JOHANNESBURG – Meghan Markle highlighted the importance of education for gender equality in a visit to the University of Johannesburg on Tuesday.
“When a woman is empowered it changes absolutely everything in the community,” she said during a meeting with academics and students.
Education is one of the areas of special interest to the United Kingdom’s Duchess of Sussex.
She spoke about her own university experience and how expensive it is to embark on a career.
“The goal here is to be able to have gender equality, to be able to support women as they are working in research and higher education roles,” she added.
Meghan took part in a talk as patron of the Association of Commonwealth Universities, a non-profit network that includes 500 centers in around 50 countries.
She announced new scholarships and funds from that organization, aimed at promoting gender equality in the university field and promoting student mobility in the Commonwealth.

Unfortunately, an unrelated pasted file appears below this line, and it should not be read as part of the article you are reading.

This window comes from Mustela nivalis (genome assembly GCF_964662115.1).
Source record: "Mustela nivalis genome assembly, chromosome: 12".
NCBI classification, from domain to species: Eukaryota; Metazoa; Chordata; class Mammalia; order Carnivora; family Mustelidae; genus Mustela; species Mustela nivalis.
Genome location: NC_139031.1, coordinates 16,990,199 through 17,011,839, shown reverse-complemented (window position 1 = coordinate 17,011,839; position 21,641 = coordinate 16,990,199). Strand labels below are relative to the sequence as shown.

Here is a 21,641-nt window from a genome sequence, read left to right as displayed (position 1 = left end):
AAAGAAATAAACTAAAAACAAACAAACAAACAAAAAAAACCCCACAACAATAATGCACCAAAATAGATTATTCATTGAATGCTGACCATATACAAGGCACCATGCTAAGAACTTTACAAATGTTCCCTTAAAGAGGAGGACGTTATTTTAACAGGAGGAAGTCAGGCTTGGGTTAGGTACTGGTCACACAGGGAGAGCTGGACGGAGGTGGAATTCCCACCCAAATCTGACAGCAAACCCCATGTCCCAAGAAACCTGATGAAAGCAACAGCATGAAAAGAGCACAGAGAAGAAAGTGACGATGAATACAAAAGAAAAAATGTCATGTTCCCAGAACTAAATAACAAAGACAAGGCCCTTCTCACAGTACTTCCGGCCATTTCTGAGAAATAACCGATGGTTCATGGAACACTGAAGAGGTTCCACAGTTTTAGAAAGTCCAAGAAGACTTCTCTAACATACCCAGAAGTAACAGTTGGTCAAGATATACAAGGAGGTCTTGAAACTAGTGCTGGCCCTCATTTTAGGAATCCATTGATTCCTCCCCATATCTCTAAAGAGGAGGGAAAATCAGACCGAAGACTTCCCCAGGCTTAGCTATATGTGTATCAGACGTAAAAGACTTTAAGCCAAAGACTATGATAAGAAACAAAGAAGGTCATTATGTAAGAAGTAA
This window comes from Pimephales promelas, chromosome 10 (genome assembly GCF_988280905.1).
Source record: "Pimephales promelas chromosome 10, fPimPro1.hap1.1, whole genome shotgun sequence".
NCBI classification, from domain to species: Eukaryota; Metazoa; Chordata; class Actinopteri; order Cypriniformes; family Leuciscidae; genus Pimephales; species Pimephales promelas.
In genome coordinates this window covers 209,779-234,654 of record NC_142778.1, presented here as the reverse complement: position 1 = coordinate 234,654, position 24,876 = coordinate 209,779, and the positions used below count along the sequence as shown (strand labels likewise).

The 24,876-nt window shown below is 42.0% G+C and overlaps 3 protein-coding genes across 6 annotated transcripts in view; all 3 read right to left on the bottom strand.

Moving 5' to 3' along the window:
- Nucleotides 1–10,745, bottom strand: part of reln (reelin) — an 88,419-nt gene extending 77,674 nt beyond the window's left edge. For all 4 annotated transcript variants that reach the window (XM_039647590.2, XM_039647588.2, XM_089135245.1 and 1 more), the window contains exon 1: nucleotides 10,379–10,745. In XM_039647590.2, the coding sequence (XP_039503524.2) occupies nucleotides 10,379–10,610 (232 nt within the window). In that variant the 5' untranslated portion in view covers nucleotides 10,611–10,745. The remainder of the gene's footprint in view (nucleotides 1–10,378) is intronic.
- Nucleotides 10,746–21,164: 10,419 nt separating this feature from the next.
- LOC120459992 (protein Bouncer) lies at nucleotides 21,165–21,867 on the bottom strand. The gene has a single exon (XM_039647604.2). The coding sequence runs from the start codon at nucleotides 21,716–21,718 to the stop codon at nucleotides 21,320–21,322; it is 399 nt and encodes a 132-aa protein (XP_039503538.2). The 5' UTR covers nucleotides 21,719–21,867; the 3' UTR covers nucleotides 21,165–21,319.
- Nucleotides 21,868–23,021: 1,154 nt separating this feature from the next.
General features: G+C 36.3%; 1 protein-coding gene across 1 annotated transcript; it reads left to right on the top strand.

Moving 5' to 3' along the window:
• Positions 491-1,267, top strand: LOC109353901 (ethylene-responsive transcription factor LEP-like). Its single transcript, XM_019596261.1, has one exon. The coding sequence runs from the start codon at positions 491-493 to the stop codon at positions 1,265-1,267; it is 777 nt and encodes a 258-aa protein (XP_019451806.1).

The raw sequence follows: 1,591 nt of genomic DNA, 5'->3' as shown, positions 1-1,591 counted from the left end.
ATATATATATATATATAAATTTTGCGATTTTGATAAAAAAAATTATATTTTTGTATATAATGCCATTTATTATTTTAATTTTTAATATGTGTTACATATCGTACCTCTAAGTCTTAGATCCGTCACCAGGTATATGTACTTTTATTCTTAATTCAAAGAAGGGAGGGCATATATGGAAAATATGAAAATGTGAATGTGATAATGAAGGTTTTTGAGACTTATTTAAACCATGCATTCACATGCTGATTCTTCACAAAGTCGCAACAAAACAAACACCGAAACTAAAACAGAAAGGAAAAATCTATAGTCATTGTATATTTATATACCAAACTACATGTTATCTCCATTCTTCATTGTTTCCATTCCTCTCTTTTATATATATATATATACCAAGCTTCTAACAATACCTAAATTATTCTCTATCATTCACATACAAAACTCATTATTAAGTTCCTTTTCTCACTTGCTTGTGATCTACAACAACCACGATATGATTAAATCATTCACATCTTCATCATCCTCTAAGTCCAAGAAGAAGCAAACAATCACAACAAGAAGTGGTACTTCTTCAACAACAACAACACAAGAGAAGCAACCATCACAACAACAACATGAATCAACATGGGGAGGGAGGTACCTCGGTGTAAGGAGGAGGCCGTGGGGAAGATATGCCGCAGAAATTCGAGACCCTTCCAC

Her visit to the University of Johannesburg was made on the penultimate day of a trip by to Africa with Prince Harry and their baby son Archie.
Harry, sixth in line to the British throne, completed a small tour of other countries in the area on Tuesday, which had already taken him to Botswana and Angola.
He is due to return to South Africa, where he will meet his wife and son, who did not accompany him to the rest of the countries but stayed in Cape Town and Johannesburg.
Meghan’s activities in South Africa were focused on supporting women’s rights projects, while Harry’s agenda revolved predominantly around environment issue.
He also met with presidents from different countries and paid special tribute to the work of his late mother, Diana Princess of Wales, against landmines in Malawi in the 1990s.
The royal couple is scheduled to meet with the president of South Africa Cyril Ramaphosa and Graça Machel, the widow of Nelson Mandela.
They will also visit a project working against youth unemployment in the city before flying back to the United Kingdom on Wednesday.
Their tour of southern Africa was the family’s first official trip abroad since the birth of Archie in May.